The Government have based their arguments for extra tax on the excessive returns that have been made, and they have quoted the return of 34 per cent. achieved in 2000 at the top of the cycle. The industry has responded by quoting returns on investment since 1996, and those figures are most relevant for the future. They show a return of only 7.2 per cent., reducing to 5.9 per cent. after tax. In the whole decade of the 1990s, the average return was 14 per cent. before the new tax was introduced.

I turn to the fundamental reason why it is economically unwise to increase North sea taxation at this point in the oil price cycle given that the North sea field is in its

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mature phase. Taxation of oil and gas provinces needs to reflect the relevant basin's geological realities as well as their maturity. The average UK continental shelf discoveries now contain only 25 million to 30 million barrels of oil equivalent. By comparison, the figure is 100 million barrels in Norway, 150 million in the gulf of Mexico and 350 million in Angola. The UK continental shelf is virtually the most expensive province in the world in which to engage in activity. Development costs average $4 a barrel; operating costs add another $4 a barrel; and exploration and appraisal costs add a further $4 a barrel.

According to the recent Wood Mackenzie study, of 59 recent developments, only one province—the east coast of Canada—is more expensive than the UK continental shelf. The study ranked the UK continental shelf as 31st out of 51 countries in terms of exploration attractiveness and concluded categorically that there was no room to extract additional fiscal rent from the UK continental shelf.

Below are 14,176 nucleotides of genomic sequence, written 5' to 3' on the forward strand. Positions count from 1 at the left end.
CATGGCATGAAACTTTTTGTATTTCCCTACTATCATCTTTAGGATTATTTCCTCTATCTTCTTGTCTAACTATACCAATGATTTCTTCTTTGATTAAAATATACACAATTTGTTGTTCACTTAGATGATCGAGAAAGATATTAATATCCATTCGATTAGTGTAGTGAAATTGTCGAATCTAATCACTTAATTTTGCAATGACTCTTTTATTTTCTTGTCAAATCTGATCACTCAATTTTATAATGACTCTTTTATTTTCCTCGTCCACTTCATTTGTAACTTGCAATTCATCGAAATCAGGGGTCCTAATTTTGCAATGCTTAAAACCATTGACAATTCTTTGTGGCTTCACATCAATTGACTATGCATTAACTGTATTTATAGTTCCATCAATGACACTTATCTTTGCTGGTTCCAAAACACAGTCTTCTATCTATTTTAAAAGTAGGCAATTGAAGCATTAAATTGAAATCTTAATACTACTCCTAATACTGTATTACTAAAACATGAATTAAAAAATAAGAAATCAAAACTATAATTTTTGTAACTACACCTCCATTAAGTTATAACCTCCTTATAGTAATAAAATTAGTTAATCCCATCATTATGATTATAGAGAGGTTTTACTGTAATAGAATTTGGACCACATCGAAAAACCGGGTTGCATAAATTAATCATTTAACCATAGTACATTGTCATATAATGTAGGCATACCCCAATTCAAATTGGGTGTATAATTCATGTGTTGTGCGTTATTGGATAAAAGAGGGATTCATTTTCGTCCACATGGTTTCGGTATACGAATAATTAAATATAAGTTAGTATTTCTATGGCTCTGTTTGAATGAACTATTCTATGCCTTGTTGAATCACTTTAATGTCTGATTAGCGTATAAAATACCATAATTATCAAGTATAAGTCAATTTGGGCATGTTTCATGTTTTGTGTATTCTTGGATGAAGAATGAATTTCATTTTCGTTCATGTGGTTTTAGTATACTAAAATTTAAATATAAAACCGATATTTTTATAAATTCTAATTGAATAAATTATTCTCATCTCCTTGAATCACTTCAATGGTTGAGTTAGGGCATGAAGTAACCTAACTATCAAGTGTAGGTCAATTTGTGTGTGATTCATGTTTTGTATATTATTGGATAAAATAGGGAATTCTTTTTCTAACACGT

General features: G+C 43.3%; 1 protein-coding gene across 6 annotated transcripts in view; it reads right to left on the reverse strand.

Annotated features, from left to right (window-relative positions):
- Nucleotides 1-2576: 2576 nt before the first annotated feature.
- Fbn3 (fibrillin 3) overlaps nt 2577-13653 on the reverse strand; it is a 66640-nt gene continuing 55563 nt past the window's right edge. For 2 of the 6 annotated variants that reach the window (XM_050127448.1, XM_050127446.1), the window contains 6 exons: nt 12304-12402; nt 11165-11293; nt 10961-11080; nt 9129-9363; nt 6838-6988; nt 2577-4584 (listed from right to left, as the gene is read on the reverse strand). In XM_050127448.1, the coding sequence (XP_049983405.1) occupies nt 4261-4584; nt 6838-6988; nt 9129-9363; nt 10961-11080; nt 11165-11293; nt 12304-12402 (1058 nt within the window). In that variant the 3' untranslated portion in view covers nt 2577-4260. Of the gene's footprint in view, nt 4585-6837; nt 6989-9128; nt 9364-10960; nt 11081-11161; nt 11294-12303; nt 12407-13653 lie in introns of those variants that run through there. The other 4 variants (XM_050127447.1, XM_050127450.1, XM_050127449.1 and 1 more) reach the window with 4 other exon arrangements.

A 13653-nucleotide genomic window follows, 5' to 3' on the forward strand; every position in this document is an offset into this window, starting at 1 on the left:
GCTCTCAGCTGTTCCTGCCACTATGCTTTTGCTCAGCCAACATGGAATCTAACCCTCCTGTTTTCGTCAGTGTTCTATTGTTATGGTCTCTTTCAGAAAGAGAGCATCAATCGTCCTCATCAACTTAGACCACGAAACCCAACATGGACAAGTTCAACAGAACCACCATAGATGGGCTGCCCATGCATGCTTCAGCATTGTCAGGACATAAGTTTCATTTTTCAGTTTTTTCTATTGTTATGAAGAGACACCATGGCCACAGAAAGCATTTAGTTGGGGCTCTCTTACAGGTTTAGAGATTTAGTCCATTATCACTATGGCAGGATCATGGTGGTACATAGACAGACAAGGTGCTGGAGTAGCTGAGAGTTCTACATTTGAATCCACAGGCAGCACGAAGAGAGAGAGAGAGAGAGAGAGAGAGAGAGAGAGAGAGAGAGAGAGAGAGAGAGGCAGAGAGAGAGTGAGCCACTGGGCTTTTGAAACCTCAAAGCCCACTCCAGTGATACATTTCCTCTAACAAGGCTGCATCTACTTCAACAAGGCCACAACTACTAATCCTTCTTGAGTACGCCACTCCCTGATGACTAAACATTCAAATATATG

Those findings reflect the fact that the North sea field has entered its most difficult phase as it declines and enters maturity. Average discovery sites are likely to be much smaller than in the past, and discoveries will be more difficult to make and more expensive to develop. In short, North sea activity is far riskier than it has been and the fiscal regime needs to reflect that fact and compensate for the high costs and geological realities. It should not add extra penalties in the way that it is now doing.

The Government will argue that some UK continental shelf fields have been very profitable in the past and have been highly taxed. However, in reality, it was only the hope of discovering such profitable fields that provided the incentive to future activity and to overcoming technical barriers. Indeed, there has been far greater extraction from the North sea than was previously predicted. There is little hope of discovering such profitable fields in the future if success is to be excessively penalised on the rare occasions that a profitable field is discovered.

Some have argued that our fiscal regime is generous. However, the facts, when properly analysed, do not support that view. Allowance must be made for geological realities and, even before the Budget, taxes imposed on the UK continental shelf ranged from 30 to 69 per cent. depending on a field's age and profitability. Those taxes have now gone up to between 40 and 74 per cent. They are high tax rates for a province that has high costs, poor prospects and small fields.